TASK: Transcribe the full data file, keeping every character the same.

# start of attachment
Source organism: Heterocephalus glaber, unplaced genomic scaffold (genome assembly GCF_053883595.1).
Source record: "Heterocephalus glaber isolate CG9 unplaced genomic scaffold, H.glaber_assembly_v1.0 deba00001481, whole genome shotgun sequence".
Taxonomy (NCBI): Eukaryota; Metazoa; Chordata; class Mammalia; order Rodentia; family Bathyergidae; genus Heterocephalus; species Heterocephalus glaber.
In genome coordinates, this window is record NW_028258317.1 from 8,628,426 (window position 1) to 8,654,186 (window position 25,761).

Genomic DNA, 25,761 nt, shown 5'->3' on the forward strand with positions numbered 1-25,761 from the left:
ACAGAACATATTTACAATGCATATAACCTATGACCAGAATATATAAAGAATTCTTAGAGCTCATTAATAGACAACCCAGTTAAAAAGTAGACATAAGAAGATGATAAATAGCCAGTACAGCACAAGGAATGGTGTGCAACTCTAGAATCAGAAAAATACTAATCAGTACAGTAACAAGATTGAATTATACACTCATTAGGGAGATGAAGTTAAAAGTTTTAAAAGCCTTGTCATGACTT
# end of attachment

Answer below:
Source organism: Heterocephalus glaber, unplaced genomic scaffold (genome assembly GCF_053883595.1).
Source record: "Heterocephalus glaber isolate CG9 unplaced genomic scaffold, H.glaber_assembly_v1.0 deba00001481, whole genome shotgun sequence".
Taxonomy (NCBI): Eukaryota; Metazoa; Chordata; class Mammalia; order Rodentia; family Bathyergidae; genus Heterocephalus; species Heterocephalus glaber.
In genome coordinates, this window is record NW_028258317.1 from 8,628,426 (window position 1) to 8,654,186 (window position 25,761).

Genomic DNA, 25,761 nt, shown 5'->3' on the forward strand with positions numbered 1-25,761 from the left:
ACAGAACATATTTACAATGCATATAACCTATGACCAGAATATATAAAGAATTCTTAGAGCTCATTAATAGACAACCCAGTTAAAAAGTAGACATAAGAAGATGATAAATAGCCAGTACAGCACAAGGAATGGTGTGCAACTCTAGAATCAGAAAAATACTAATCAGTACAGTAACAAGATTGAATTATACACTCATTAGGGAGATGAAGTTAAAAGTTTTAAAAGCCTTGTCATGACTT